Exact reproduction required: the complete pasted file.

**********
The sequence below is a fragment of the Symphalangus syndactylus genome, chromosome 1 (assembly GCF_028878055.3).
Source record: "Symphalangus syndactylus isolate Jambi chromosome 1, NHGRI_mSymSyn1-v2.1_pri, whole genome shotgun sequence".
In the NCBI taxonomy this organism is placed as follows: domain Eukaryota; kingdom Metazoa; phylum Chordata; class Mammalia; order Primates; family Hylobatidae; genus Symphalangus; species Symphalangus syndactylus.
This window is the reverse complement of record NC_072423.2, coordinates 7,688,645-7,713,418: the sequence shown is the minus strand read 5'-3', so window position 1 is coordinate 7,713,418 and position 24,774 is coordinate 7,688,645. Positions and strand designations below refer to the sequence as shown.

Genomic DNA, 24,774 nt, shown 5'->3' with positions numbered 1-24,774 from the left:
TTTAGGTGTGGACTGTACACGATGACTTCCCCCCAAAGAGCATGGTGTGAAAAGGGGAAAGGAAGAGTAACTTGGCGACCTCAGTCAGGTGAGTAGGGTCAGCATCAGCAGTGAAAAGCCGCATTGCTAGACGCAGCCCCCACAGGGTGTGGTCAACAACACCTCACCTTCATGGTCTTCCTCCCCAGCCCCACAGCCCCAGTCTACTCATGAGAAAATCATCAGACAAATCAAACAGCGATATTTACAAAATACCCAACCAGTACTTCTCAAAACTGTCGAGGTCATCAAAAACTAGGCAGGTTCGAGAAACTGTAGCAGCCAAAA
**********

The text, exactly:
The sequence below is a fragment of the Symphalangus syndactylus genome, chromosome 1 (assembly GCF_028878055.3).
Source record: "Symphalangus syndactylus isolate Jambi chromosome 1, NHGRI_mSymSyn1-v2.1_pri, whole genome shotgun sequence".
In the NCBI taxonomy this organism is placed as follows: domain Eukaryota; kingdom Metazoa; phylum Chordata; class Mammalia; order Primates; family Hylobatidae; genus Symphalangus; species Symphalangus syndactylus.
This window is the reverse complement of record NC_072423.2, coordinates 7,688,645-7,713,418: the sequence shown is the minus strand read 5'-3', so window position 1 is coordinate 7,713,418 and position 24,774 is coordinate 7,688,645. Positions and strand designations below refer to the sequence as shown.

Genomic DNA, 24,774 nt, shown 5'->3' with positions numbered 1-24,774 from the left:
TTTAGGTGTGGACTGTACACGATGACTTCCCCCCAAAGAGCATGGTGTGAAAAGGGGAAAGGAAGAGTAACTTGGCGACCTCAGTCAGGTGAGTAGGGTCAGCATCAGCAGTGAAAAGCCGCATTGCTAGACGCAGCCCCCACAGGGTGTGGTCAACAACACCTCACCTTCATGGTCTTCCTCCCCAGCCCCACAGCCCCAGTCTACTCATGAGAAAATCATCAGACAAATCAAACAGCGATATTTACAAAATACCCAACCAGTACTTCTCAAAACTGTCGAGGTCATCAAAAACTAGGCAGGTTCGAGAAACTGTAGCAGCCAAAA